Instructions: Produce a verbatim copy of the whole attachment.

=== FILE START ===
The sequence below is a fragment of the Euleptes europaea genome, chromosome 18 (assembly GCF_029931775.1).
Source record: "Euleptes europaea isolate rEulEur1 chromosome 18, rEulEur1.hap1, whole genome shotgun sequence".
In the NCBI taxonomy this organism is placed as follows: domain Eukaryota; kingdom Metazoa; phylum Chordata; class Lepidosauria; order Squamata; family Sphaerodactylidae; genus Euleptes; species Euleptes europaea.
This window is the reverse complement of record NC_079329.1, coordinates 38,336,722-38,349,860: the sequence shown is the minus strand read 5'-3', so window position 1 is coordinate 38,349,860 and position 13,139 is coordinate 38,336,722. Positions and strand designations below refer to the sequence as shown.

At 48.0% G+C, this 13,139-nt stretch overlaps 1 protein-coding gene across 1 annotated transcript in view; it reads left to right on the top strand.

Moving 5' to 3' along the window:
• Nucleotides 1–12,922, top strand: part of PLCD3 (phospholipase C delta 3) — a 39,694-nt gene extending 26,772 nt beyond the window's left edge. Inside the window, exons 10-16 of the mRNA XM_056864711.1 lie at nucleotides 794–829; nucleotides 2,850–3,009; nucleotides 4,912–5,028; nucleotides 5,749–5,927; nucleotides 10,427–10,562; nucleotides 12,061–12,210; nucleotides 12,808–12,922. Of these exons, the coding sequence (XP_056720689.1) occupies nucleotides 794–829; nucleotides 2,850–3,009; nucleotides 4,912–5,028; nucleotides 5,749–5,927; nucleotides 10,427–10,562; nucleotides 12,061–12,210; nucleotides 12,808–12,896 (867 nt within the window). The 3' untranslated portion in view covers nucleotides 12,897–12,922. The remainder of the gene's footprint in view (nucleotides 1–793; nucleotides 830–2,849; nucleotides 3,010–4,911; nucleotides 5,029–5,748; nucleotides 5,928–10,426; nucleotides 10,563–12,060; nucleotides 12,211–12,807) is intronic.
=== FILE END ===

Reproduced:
The sequence below is a fragment of the Euleptes europaea genome, chromosome 18 (assembly GCF_029931775.1).
Source record: "Euleptes europaea isolate rEulEur1 chromosome 18, rEulEur1.hap1, whole genome shotgun sequence".
In the NCBI taxonomy this organism is placed as follows: domain Eukaryota; kingdom Metazoa; phylum Chordata; class Lepidosauria; order Squamata; family Sphaerodactylidae; genus Euleptes; species Euleptes europaea.
This window is the reverse complement of record NC_079329.1, coordinates 38,336,722-38,349,860: the sequence shown is the minus strand read 5'-3', so window position 1 is coordinate 38,349,860 and position 13,139 is coordinate 38,336,722. Positions and strand designations below refer to the sequence as shown.

At 48.0% G+C, this 13,139-nt stretch overlaps 1 protein-coding gene across 1 annotated transcript in view; it reads left to right on the top strand.

Moving 5' to 3' along the window:
• Nucleotides 1–12,922, top strand: part of PLCD3 (phospholipase C delta 3) — a 39,694-nt gene extending 26,772 nt beyond the window's left edge. Inside the window, exons 10-16 of the mRNA XM_056864711.1 lie at nucleotides 794–829; nucleotides 2,850–3,009; nucleotides 4,912–5,028; nucleotides 5,749–5,927; nucleotides 10,427–10,562; nucleotides 12,061–12,210; nucleotides 12,808–12,922. Of these exons, the coding sequence (XP_056720689.1) occupies nucleotides 794–829; nucleotides 2,850–3,009; nucleotides 4,912–5,028; nucleotides 5,749–5,927; nucleotides 10,427–10,562; nucleotides 12,061–12,210; nucleotides 12,808–12,896 (867 nt within the window). The 3' untranslated portion in view covers nucleotides 12,897–12,922. The remainder of the gene's footprint in view (nucleotides 1–793; nucleotides 830–2,849; nucleotides 3,010–4,911; nucleotides 5,029–5,748; nucleotides 5,928–10,426; nucleotides 10,563–12,060; nucleotides 12,211–12,807) is intronic.